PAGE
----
Guy’s news: Artichokes, phenotypes, genotypes & Luddites

Last week I picked 300 globe artichokes before I found one that didn’t cut it. The extraordinary uniformity and succulence of the crop was partly down to a damp summer and our growing skills allowing even growth, but most of the credit goes to the plant breeders; the variety (Opera) was an F1 hybrid. Hybrids are created by many generations of inbreeding to create two genetically uniform parental strains.

Last week I picked 300 globe artichokes before I found one that didn’t cut it. The extraordinary uniformity and succulence of the crop was partly down to a damp summer and our growing skills allowing even growth, but most of the credit goes to the plant breeders; the variety (Opera) was an F1 hybrid. Hybrids are created by many generations of inbreeding to create two genetically uniform parental strains. These strains lack vigour and virtue in themselves, but when crossed, every cell of every plant will receive one gene from each of the parents making the first ‘F1’ generation both genetically uniform and highly vigorous. In my 30 years as a grower, hybrid veg varieties have gone from 5% to 95% of the market, reflecting the falling costs of the technology, and economic benefits to growers, retailers and, arguably, consumers.

For years I grew traditional open-pollinated artichokes; they were hardy and the best tasted wonderful but picking was slow, yields were low and a third were unacceptably thorny and tough, reminding me of their thistle-like progenitors. As such it would be ridiculous, and perhaps Luddite, to deny the benefits of hybridisation. However, as only the first generation gets the prized uniformity, its prevalence has removed the ability of farmers to save their own seed and develop strains to suit local conditions and tastes; a big issue for subsistence farmers in the developing world who risk getting into unsustainable debt through buying seed each year. I do also have some concerns over loss of genetic diversity (global food supply is becoming dependent on a worryingly narrow genetic base) as well as flavour and nutritional content, though without supporting evidence, this could be a Luddite prejudice I should question. Perhaps more worryingly 56% (and rising) of the world seed market is now controlled by four global, predominantly agrochemical companies with little interest in diversity, organic or small-scale production.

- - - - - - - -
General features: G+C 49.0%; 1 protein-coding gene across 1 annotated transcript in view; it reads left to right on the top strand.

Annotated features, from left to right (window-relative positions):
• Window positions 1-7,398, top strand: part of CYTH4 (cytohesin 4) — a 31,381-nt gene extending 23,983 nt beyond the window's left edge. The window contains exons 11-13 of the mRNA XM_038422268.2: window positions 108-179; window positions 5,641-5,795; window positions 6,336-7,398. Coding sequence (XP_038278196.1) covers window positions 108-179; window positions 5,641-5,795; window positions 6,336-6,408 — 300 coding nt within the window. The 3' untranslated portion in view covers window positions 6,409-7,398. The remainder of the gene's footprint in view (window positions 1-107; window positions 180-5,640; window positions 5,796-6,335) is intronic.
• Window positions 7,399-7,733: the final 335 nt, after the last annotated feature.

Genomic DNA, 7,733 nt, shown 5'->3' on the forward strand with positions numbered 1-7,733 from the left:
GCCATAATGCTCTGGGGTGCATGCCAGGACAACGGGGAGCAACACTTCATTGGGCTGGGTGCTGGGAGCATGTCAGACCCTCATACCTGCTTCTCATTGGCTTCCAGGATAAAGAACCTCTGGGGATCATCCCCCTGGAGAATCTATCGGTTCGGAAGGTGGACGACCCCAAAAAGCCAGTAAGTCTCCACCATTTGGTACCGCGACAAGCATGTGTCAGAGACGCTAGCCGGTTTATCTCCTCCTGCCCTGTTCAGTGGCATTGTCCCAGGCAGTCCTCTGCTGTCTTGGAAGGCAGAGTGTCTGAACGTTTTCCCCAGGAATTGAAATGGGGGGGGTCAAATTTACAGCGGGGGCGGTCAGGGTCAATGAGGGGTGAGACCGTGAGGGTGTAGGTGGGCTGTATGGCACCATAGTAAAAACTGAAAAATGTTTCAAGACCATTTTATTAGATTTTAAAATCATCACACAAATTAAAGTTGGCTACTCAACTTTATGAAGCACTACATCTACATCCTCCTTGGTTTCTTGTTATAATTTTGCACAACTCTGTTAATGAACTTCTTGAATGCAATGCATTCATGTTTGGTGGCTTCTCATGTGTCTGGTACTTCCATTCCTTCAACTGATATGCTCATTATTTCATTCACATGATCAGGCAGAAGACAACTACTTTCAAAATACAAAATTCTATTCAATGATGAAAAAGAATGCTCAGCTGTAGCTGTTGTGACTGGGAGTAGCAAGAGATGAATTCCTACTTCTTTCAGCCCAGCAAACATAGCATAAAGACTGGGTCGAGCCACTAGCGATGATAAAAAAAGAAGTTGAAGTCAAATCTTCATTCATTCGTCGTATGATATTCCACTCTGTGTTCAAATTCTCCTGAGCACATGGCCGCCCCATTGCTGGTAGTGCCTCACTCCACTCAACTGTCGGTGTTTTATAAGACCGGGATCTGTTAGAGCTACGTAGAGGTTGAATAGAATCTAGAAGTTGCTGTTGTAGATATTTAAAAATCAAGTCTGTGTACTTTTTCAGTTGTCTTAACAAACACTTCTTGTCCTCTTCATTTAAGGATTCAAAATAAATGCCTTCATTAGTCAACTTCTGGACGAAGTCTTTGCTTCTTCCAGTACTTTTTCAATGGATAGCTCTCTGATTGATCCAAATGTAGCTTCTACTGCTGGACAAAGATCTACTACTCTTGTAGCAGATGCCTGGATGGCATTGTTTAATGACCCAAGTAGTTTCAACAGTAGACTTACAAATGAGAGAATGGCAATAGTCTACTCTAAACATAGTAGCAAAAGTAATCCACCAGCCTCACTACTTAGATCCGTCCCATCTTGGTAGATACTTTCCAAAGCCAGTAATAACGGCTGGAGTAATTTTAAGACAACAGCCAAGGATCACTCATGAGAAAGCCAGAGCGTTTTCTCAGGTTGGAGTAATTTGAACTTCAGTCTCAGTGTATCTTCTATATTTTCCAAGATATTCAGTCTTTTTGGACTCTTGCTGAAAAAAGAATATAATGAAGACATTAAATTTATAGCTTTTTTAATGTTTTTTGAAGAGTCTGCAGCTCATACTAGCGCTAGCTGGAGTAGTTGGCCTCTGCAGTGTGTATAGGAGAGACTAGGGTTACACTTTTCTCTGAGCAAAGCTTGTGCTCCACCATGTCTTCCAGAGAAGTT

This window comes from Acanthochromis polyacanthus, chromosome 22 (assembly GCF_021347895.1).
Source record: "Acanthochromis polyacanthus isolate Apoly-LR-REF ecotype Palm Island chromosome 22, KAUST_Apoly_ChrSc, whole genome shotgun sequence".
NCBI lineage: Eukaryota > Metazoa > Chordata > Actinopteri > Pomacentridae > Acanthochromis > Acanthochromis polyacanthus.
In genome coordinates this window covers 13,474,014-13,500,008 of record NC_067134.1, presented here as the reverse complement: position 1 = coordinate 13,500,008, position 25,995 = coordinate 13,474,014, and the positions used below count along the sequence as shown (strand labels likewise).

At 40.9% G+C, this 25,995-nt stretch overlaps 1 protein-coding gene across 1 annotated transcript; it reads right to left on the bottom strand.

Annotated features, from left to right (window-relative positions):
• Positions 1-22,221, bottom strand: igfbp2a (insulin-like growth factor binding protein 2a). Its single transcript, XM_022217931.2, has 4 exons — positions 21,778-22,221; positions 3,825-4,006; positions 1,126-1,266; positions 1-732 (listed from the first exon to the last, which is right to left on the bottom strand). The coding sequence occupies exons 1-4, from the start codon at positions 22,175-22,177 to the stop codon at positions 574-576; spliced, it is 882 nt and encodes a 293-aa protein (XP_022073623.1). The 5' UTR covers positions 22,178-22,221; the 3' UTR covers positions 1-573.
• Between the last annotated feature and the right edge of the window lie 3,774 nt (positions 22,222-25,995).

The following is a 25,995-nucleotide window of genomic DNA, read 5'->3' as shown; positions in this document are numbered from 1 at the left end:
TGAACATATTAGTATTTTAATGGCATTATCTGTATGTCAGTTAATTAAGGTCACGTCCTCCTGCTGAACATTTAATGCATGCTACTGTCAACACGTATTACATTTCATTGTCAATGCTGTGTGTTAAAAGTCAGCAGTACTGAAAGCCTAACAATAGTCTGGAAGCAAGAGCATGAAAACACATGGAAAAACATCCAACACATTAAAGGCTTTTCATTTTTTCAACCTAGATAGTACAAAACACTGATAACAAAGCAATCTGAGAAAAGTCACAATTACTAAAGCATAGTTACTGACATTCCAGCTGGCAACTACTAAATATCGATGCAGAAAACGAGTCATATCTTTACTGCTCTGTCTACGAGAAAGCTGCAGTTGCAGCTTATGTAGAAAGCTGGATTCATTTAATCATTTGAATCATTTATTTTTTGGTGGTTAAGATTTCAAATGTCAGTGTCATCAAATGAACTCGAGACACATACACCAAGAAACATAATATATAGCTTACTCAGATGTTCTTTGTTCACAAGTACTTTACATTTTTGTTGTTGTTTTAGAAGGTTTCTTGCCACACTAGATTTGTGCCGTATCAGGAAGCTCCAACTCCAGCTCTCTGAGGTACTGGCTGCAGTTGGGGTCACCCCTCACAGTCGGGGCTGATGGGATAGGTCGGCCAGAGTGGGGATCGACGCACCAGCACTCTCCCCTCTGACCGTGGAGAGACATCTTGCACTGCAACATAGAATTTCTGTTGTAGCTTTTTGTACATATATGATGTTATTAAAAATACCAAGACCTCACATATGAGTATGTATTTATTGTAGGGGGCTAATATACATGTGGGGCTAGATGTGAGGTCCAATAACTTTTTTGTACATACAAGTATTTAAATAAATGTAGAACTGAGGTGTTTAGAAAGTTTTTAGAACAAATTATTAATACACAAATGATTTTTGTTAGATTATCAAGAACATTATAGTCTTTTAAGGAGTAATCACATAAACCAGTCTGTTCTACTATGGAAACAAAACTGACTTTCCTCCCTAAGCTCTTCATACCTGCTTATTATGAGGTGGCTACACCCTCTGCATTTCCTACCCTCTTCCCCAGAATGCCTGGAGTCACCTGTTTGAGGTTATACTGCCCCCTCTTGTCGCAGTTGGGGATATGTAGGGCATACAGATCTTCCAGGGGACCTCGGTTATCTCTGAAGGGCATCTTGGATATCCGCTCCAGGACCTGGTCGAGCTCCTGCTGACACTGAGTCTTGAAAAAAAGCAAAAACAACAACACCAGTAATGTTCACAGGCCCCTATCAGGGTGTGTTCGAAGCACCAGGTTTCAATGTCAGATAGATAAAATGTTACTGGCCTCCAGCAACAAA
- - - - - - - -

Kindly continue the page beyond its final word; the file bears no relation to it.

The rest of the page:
Purple and green, mostly hybrid artichokes, which are mostly splendid, will be available until the first hard frost. We also plan to sell the baby artichokes (much loved in southern Europe) by the kilo; quantities will be limited so artichoke lovers watch the website.

Guy Watson

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